which, after expressing their high esteem and affection, they
declare "that without his generous co-operation they do not
believe this school of the Prophets could have been estab-
lished on its present broad and liberal basis, and appoint him
* Emeritus Professor of Theology,' requesting him, at the
same time, to retain the presidency of the institution."

In December, 1860, he writes to Dr. Taylor, expressing
his views and feelings in relation to a recent attack on Yale
College, with which he had been represented as sympathiz-
ing. " * * * As for Tale, she is my mother, the au-
thor of my literary and theological being, and of all my la-

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bors for the Charch of God, aud if I do not defend her when
assailed, let my tongue cleave to the roof of mj mouth.

" And as to you, my brother, with whom for forty years
I have been associated in affection, and confidence, and coun-
sels, and prayers, and revivals, and missions, and reforma-
tions, and joys, and sorrows, till the shades of evening be-
gin to fall upon us, and the light of other suns through faith
begin to brighten upon our upward vision, what shall I say ?
Had others seen and known what I have seen and known
of the integrity of your heart and the grief of your soul from
the commencement of these trials, you would need no other
exposition or advocate ; and all that now I have to say or
need to say is, very precious hast thou been unto me, my
brother, and precious art thou still, and precious forever
wilt thou be, I doubt not, in the presence and glory of our
common Lord."

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In May, 1851, Dr. Beecher left the West and returned to
New England. His son-in-law, Professor Stowe, had pre-
ceded him, and was now residing in Brnnswiok, Maine.
Thither the doctor at first turned his steps, and spent the
summer in preparing his writings for the press, with the as-
sistance of his danghtor-in-law, Mrs. Louisa Dickinson. In
the fall he returned to Boston, where his son. Dr. Edward
Beecher, was residing as pastor of Salem Church, having,
since 1844, resigned the presidency of Illinois College.

Here, " in his own hired house,'* at No. 18 Hayward Place,
Dr. Beecher pursued his literary labors, issuing the first vol-
ume of his works in 1852, and the third in 1853, comprising
his Lectures on Political Atheism, his Sermons on Intemper-
ance, his Occasional Sermons, and his Views in Theology.

These volumes were brought out by John P. Jewett &
Co., just after the publication, by the same firm, of Uncle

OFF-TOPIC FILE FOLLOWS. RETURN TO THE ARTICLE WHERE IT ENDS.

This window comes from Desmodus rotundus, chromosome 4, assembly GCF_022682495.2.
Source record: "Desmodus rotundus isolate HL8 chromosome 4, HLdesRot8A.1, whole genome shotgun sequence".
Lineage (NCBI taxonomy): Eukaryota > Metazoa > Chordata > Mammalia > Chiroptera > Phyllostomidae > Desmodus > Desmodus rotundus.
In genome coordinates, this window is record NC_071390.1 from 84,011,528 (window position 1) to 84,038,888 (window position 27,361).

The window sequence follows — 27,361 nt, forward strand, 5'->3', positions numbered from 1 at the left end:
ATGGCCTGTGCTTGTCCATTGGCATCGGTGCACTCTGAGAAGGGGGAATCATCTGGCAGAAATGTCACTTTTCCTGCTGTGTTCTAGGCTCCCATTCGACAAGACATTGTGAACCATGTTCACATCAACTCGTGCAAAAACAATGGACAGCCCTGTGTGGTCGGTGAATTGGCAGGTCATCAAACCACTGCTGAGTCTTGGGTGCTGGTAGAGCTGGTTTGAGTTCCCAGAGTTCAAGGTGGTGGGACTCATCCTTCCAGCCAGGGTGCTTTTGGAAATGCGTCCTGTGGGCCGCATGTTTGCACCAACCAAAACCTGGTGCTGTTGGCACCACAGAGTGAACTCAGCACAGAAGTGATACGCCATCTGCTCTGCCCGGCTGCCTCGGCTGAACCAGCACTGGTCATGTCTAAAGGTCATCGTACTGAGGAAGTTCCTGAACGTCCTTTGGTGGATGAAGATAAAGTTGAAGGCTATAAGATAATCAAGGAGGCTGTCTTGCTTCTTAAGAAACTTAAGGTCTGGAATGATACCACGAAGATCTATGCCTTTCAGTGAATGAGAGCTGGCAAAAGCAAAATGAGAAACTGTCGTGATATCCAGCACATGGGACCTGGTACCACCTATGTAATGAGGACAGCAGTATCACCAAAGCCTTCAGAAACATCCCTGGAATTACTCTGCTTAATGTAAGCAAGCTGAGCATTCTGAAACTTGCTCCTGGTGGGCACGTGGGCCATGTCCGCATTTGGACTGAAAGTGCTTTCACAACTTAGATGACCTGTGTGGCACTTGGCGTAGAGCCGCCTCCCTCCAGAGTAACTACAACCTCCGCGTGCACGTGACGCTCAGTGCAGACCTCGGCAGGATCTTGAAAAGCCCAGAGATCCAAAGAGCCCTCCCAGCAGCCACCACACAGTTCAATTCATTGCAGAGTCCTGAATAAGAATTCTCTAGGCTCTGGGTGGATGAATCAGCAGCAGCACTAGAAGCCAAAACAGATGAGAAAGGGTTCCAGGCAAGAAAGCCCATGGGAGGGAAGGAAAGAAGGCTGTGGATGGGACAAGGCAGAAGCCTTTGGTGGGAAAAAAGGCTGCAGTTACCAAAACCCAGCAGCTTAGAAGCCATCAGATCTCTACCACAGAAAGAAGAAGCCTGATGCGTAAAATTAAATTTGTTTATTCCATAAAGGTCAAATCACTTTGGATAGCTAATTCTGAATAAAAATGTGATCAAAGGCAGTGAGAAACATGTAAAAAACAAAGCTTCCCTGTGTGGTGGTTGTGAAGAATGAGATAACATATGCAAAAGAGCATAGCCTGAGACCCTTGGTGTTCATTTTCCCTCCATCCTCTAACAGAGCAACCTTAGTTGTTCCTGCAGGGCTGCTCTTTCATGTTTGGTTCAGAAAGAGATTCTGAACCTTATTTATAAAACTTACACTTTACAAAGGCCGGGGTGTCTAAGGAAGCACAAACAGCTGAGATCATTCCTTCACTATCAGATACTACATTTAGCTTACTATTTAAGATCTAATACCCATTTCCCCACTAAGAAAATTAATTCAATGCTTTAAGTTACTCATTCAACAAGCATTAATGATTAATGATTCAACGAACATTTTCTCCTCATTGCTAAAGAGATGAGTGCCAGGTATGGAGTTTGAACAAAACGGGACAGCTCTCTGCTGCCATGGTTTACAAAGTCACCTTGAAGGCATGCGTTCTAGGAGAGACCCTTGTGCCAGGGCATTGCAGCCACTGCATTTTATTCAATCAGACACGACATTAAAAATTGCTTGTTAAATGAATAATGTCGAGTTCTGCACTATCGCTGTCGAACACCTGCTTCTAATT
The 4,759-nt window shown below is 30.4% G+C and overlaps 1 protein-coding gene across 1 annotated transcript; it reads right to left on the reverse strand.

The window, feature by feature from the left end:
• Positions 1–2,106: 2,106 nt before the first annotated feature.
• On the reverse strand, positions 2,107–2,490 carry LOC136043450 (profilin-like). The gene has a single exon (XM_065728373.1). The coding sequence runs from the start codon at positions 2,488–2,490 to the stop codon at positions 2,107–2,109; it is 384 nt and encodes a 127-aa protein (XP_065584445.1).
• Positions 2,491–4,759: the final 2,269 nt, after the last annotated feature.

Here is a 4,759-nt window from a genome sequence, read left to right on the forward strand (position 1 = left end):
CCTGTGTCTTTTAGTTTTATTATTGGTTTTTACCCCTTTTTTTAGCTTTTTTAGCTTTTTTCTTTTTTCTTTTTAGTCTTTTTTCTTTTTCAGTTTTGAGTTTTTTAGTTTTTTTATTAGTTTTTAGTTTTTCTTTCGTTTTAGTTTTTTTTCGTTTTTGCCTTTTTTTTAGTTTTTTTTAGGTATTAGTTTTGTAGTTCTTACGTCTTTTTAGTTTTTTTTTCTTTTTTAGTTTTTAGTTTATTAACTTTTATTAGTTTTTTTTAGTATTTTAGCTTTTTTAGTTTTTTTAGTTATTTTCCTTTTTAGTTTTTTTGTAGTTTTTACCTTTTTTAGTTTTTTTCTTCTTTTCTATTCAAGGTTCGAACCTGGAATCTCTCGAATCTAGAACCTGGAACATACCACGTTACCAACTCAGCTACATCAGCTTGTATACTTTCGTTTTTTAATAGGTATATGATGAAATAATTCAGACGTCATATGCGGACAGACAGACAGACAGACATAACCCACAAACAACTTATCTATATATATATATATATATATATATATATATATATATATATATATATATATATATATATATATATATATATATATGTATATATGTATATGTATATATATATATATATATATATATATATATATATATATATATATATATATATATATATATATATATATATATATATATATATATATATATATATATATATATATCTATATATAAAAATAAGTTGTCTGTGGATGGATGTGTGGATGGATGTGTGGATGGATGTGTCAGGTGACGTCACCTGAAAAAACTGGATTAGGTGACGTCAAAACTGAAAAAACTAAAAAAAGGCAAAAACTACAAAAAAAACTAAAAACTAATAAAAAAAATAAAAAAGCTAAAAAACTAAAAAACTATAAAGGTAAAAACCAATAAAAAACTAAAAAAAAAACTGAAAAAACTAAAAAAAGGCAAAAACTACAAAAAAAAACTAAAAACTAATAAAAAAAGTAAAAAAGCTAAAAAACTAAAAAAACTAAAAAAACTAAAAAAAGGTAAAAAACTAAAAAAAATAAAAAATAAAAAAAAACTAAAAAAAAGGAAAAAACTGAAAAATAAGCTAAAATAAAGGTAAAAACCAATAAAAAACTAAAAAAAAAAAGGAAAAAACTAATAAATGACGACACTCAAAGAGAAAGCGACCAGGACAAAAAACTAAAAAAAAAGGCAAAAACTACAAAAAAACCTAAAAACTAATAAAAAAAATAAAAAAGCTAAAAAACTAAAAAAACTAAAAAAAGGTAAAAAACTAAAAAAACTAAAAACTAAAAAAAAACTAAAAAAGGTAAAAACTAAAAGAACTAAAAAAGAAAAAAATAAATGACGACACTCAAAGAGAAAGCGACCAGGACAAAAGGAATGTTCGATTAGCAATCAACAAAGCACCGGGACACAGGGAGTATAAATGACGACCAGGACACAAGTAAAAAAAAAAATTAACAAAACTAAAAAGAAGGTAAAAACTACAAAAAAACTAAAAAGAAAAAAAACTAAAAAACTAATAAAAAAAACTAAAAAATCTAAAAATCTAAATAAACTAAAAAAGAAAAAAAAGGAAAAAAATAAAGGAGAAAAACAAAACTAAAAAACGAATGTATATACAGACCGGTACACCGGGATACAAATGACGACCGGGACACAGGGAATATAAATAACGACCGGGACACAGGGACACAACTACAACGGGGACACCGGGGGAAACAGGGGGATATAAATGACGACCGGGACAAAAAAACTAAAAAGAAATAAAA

Tom's Cabin, and just before the appearance of The Con-
flict of Ages, formidable competitors, both, for the public at-
tention. The series of volumes, however, was not destined
to be completed. The Autobiography was still to be writ-
ten. Considerable progress was made, however, in the prep-
aration of materials for the same. Assisted by his daughter-
in-law, he collated, endorsed, and arranged a vast mass of
papers, and it is truly surprising, considering his apparently
careless habits, how careful in some things he was found act-
ually to have been. Of the numerous long and important

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letters written at different times in his life, he had rarely
failed to preserve copies. His papers and MSS. might be,
as has been described in a previous chapter, in admirable
confusion, bat, in spite of the chaos, he held on upon all doc-
uments of real yalue with a tenacity and vigilance nothing
could elude. Moreover, although he might generally neg-
lect to cross his t's and dot his i's, it is worthy of special
notice that he never &iled to dcUe his leiters^ giving both
the year, the month, and the day of the month, which is
more than can be said of some of his posterity. Hence,
when he came to collect and file the correspondence of his
life, there was found, together with what came from col-
lateral sources, enough for two biographies. The whole pe-
riod of his Western life might almost be written anew, with
equal fullness, without using any of the material already

^ During this period of his second residence in Boston, al-
though his memory of names and places, and the copious-
ness of language necessary for public speaking were filing,
his inward trains of thought seemed as strong and as vivid
as ever. It was in the course of 1853 and onward that,
during successive visits at Mrs. Stowe's, in Andover, he re-
lated the reminiscences which have been incorporated with
these pages. That his memory was at this time entirely re-
liable, except in relation to proper names and the chrono-
logical order of events, is certain, his statements being in
every instance fully corroborated, at a subsequent period,
by his correspondence and other infallible data. In some
cases we have found incidents better told in contemporary
documents, but never contradicted or fiftlsified in any mate-